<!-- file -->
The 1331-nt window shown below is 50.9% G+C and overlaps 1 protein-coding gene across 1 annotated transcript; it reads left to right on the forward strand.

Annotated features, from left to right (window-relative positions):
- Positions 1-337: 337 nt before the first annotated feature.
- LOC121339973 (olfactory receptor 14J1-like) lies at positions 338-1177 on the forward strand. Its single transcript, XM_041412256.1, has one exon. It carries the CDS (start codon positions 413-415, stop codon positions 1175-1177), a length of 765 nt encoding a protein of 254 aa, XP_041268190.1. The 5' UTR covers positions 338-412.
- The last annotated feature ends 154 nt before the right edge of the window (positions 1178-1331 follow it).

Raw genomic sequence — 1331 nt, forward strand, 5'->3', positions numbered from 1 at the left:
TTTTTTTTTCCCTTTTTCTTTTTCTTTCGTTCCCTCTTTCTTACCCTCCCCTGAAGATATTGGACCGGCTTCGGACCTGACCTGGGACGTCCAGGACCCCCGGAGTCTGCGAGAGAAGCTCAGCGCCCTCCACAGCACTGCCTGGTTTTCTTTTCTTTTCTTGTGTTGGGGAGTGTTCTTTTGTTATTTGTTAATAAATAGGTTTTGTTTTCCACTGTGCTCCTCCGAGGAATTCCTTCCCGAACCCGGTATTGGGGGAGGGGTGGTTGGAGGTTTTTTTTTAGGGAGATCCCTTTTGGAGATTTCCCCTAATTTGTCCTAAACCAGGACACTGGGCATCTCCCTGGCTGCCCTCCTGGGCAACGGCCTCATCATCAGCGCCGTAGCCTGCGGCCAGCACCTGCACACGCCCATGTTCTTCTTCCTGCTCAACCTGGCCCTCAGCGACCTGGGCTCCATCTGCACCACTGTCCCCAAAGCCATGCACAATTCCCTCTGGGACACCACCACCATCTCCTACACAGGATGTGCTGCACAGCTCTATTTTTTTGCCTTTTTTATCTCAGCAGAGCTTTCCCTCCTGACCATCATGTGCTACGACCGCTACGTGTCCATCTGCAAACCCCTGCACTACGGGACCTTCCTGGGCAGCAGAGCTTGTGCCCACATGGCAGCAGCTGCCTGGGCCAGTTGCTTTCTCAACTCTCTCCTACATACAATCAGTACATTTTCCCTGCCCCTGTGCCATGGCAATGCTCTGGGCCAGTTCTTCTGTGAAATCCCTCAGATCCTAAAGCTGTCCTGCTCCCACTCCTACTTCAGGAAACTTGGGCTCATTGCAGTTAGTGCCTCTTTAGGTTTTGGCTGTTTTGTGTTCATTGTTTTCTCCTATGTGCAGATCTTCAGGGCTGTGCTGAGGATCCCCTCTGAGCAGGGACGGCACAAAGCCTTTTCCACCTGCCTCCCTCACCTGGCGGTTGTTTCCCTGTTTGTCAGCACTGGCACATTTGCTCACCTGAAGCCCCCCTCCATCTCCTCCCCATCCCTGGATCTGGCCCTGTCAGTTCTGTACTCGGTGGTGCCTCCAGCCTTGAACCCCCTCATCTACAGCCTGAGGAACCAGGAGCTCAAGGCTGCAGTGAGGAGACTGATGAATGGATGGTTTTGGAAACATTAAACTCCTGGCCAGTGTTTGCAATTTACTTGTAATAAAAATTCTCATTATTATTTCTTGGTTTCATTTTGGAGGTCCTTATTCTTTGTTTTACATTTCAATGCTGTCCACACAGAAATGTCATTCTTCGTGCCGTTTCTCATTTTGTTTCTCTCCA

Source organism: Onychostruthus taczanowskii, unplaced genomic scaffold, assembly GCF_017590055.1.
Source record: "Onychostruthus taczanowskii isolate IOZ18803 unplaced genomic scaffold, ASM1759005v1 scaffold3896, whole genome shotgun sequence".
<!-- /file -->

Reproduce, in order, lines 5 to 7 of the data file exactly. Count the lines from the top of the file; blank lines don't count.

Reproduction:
- The last annotated feature ends 154 nt before the right edge of the window (positions 1178-1331 follow it).

Raw genomic sequence — 1331 nt, forward strand, 5'->3', positions numbered from 1 at the left:
TTTTTTTTTCCCTTTTTCTTTTTCTTTCGTTCCCTCTTTCTTACCCTCCCCTGAAGATATTGGACCGGCTTCGGACCTGACCTGGGACGTCCAGGACCCCCGGAGTCTGCGAGAGAAGCTCAGCGCCCTCCACAGCACTGCCTGGTTTTCTTTTCTTTTCTTGTGTTGGGGAGTGTTCTTTTGTTATTTGTTAATAAATAGGTTTTGTTTTCCACTGTGCTCCTCCGAGGAATTCCTTCCCGAACCCGGTATTGGGGGAGGGGTGGTTGGAGGTTTTTTTTTAGGGAGATCCCTTTTGGAGATTTCCCCTAATTTGTCCTAAACCAGGACACTGGGCATCTCCCTGGCTGCCCTCCTGGGCAACGGCCTCATCATCAGCGCCGTAGCCTGCGGCCAGCACCTGCACACGCCCATGTTCTTCTTCCTGCTCAACCTGGCCCTCAGCGACCTGGGCTCCATCTGCACCACTGTCCCCAAAGCCATGCACAATTCCCTCTGGGACACCACCACCATCTCCTACACAGGATGTGCTGCACAGCTCTATTTTTTTGCCTTTTTTATCTCAGCAGAGCTTTCCCTCCTGACCATCATGTGCTACGACCGCTACGTGTCCATCTGCAAACCCCTGCACTACGGGACCTTCCTGGGCAGCAGAGCTTGTGCCCACATGGCAGCAGCTGCCTGGGCCAGTTGCTTTCTCAACTCTCTCCTACATACAATCAGTACATTTTCCCTGCCCCTGTGCCATGGCAATGCTCTGGGCCAGTTCTTCTGTGAAATCCCTCAGATCCTAAAGCTGTCCTGCTCCCACTCCTACTTCAGGAAACTTGGGCTCATTGCAGTTAGTGCCTCTTTAGGTTTTGGCTGTTTTGTGTTCATTGTTTTCTCCTATGTGCAGATCTTCAGGGCTGTGCTGAGGATCCCCTCTGAGCAGGGACGGCACAAAGCCTTTTCCACCTGCCTCCCTCACCTGGCGGTTGTTTCCCTGTTTGTCAGCACTGGCACATTTGCTCACCTGAAGCCCCCCTCCATCTCCTCCCCATCCCTGGATCTGGCCCTGTCAGTTCTGTACTCGGTGGTGCCTCCAGCCTTGAACCCCCTCATCTACAGCCTGAGGAACCAGGAGCTCAAGGCTGCAGTGAGGAGACTGATGAATGGATGGTTTTGGAAACATTAAACTCCTGGCCAGTGTTTGCAATTTACTTGTAATAAAAATTCTCATTATTATTTCTTGGTTTCATTTTGGAGGTCCTTATTCTTTGTTTTACATTTCAATGCTGTCCACACAGAAATGTCATTCTTCGTGCCGTTTCTCATTTTGTTTCTCTCCA